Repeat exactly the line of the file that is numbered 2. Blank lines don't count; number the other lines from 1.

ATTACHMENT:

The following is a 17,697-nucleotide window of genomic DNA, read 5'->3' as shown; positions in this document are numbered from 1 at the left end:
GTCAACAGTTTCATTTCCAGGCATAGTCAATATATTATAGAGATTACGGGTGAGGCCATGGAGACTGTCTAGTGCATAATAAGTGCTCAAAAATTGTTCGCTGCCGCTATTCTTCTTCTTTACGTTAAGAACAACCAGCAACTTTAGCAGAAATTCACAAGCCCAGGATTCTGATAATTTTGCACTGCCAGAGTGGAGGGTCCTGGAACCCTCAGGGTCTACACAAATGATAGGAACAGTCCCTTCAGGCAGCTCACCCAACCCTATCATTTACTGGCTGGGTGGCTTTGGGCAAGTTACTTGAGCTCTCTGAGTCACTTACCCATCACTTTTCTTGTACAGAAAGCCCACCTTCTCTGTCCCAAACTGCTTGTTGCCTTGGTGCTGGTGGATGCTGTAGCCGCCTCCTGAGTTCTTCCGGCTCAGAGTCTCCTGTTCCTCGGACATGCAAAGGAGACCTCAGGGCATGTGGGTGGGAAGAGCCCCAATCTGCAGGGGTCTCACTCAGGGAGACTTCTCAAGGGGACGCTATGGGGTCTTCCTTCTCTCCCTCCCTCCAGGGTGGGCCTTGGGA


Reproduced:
GTCAACAGTTTCATTTCCAGGCATAGTCAATATATTATAGAGATTACGGGTGAGGCCATGGAGACTGTCTAGTGCATAATAAGTGCTCAAAAATTGTTCGCTGCCGCTATTCTTCTTCTTTACGTTAAGAACAACCAGCAACTTTAGCAGAAATTCACAAGCCCAGGATTCTGATAATTTTGCACTGCCAGAGTGGAGGGTCCTGGAACCCTCAGGGTCTACACAAATGATAGGAACAGTCCCTTCAGGCAGCTCACCCAACCCTATCATTTACTGGCTGGGTGGCTTTGGGCAAGTTACTTGAGCTCTCTGAGTCACTTACCCATCACTTTTCTTGTACAGAAAGCCCACCTTCTCTGTCCCAAACTGCTTGTTGCCTTGGTGCTGGTGGATGCTGTAGCCGCCTCCTGAGTTCTTCCGGCTCAGAGTCTCCTGTTCCTCGGACATGCAAAGGAGACCTCAGGGCATGTGGGTGGGAAGAGCCCCAATCTGCAGGGGTCTCACTCAGGGAGACTTCTCAAGGGGACGCTATGGGGTCTTCCTTCTCTCCCTCCCTCCAGGGTGGGCCTTGGGA